Living with Nonepileptic Seizures

About Sarah Blake LaRose

Sarah Blake LaRose is a freelance writer and a professor of Biblical Hebrew at Anderson University School of Theology in Anderson, Indiana. She is one of three blind academic scholars who received the Jacob Bolotin Award from the National Federation of the Blind in 2016 in recognition of innovative work in the field of access to biblical language texts and tools for people who are blind.

When a person has had seizures while undergoing EEG testing, but the EEG does not reveal seizure activity, the person is often diagnosed with nonepileptic seizures. Many things can cause symptoms that resemble seizures; but very often doctors refer people with this presentation to counseling, suggesting that they are under some kind of stress or have experienced some kind of traumatic life event that needs healing. In fact, the term “pseudoseizures” was used for many years to describe seizures that were not epileptic.

Like those with epileptic seizures, many people with nonepileptic seizures have found that their seizures have triggers and that it is possible to identify them by keeping a seizure diary. Some have, in fact, been able to eliminate their seizures by learning to avoid triggers in the environment or use particular therapeutic techniques when they are exposed to triggering eevents.

A strong support network is also helpful to people who have nonepileptic seizures. Family and friends should educate themselves about nonepileptic seizures. Most importantly, family and friends should communicate openly with the person who is experiencing the events and learn what he or she needs from them. Some people may need help with advocacy. Others may need more space while they adjust and find their personal coping style.

Achieving control of nonepileptic seizures can be a long road due to the complicated nature of diagnosis. Some people attempt to find help through psychotherapy at a doctor’s recommendation and find that it does not help, only to find out many years later that they have an untreated medical condition. Others try several medications over a period of years, none of which work, only to learn that they had a deep-rooted emotional struggle that needed healing.

There is no clear-cut way to find the cause of symptoms that resemble seizures. Ultimately, a person must trust their own feelings and locate a doctor and therapist who will listen and work with them. Even a condition such as chronic physical pain can cause symptoms that resemble seizures. A doctor who will take time to examine the apparent neurological symptoms and treat what may be a seemingly unrelated problem with respect to its impact on the brain is a great treasure and can change a person’s life. In many cases, a therapist who is willing to take a person with seizures as a client can guide that person in the process of self-advocacy as they push through the process of getting appropriate diagnosis and, if necessary, medical treatment. Sometimes, a psychogenic trigger might be discovered along the way; but this is not always the case.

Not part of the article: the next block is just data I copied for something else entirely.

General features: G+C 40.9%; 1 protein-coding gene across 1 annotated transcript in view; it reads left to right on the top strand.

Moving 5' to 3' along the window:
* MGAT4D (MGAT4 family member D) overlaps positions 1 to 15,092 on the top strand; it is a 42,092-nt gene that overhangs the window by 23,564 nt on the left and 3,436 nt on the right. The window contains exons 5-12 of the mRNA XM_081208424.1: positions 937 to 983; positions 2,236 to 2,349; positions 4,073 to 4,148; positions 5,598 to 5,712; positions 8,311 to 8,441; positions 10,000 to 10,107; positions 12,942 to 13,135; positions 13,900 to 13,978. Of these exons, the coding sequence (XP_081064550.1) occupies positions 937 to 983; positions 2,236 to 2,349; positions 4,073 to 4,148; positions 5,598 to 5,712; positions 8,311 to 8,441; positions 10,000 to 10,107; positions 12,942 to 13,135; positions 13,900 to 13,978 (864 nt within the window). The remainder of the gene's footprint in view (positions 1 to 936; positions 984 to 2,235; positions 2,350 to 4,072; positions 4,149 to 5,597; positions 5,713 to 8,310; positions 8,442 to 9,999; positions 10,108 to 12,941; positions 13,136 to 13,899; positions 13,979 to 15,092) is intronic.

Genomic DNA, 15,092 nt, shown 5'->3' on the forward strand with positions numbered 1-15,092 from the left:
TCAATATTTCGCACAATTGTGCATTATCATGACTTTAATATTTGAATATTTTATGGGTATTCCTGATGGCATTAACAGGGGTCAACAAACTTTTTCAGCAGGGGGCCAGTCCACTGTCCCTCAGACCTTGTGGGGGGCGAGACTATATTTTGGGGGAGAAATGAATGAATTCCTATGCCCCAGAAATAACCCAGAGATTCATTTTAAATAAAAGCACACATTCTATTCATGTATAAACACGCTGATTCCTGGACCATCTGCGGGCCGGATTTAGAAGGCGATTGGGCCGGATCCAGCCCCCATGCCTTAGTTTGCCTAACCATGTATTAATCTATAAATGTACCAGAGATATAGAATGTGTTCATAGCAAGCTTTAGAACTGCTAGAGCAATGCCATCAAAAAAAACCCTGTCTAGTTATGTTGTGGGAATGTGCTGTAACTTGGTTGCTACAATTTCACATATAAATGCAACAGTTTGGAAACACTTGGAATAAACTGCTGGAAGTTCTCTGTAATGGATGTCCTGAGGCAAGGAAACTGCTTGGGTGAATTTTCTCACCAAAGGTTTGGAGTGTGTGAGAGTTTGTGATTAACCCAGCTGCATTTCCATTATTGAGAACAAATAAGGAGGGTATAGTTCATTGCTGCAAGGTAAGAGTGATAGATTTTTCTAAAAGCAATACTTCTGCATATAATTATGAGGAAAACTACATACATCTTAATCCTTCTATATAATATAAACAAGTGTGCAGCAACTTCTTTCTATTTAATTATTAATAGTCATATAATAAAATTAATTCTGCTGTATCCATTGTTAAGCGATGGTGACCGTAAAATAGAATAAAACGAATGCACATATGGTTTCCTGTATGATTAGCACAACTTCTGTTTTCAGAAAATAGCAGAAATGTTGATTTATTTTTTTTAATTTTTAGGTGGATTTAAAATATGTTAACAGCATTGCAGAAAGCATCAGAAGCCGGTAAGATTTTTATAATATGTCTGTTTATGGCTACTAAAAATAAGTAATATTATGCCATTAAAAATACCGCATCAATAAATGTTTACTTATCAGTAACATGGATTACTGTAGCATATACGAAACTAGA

The presentation of a diagnosis of nonepileptic seizures can provoke extremely negative feelings for the person and for the family. One reason the word “pseudoseizure” is not often used now is that people often felt that doctors were accusing them of faking the events or purposefully manufacturing them for attention. In fact, some hospital staff did accuse indivicuals with psychiatric histories of this. Whatever the cause, nonepileptic seizures is a painful disorder that is very difficult to heal from. Accusing a person of attention-getting behavior can place a large stumblingblock in the way of change.

The support of family and friends is a crucial aspect of successful coping with nonepileptic seizures. This does not mean that friends and family have the power to make a person well. Nonepileptic seizures can seriously alter a person’s lifestyle; and this alteration can contribute to depression and feelings of deep loneliness and lowered self-esteem. Friends and family can help to keep self-image positive by including the person in family events and avoiding the temptation to overprotect.

As supportive people in the life of a person who lives with nonepileptic seizures, it is vital that you also care for your own mental and physical health. Your relationship with your family member only stays healthy if you yourself are healthy. Chronic illness can easily enmesh everyone in its life. In that situation, no one is happy or healthy. When everyone has life outside chronic illness, you are all well, even if someone still has the illness.

The online support group for people with nonepileptic seizures is on YahooGroups. If you wish to join, please visit the group web page.

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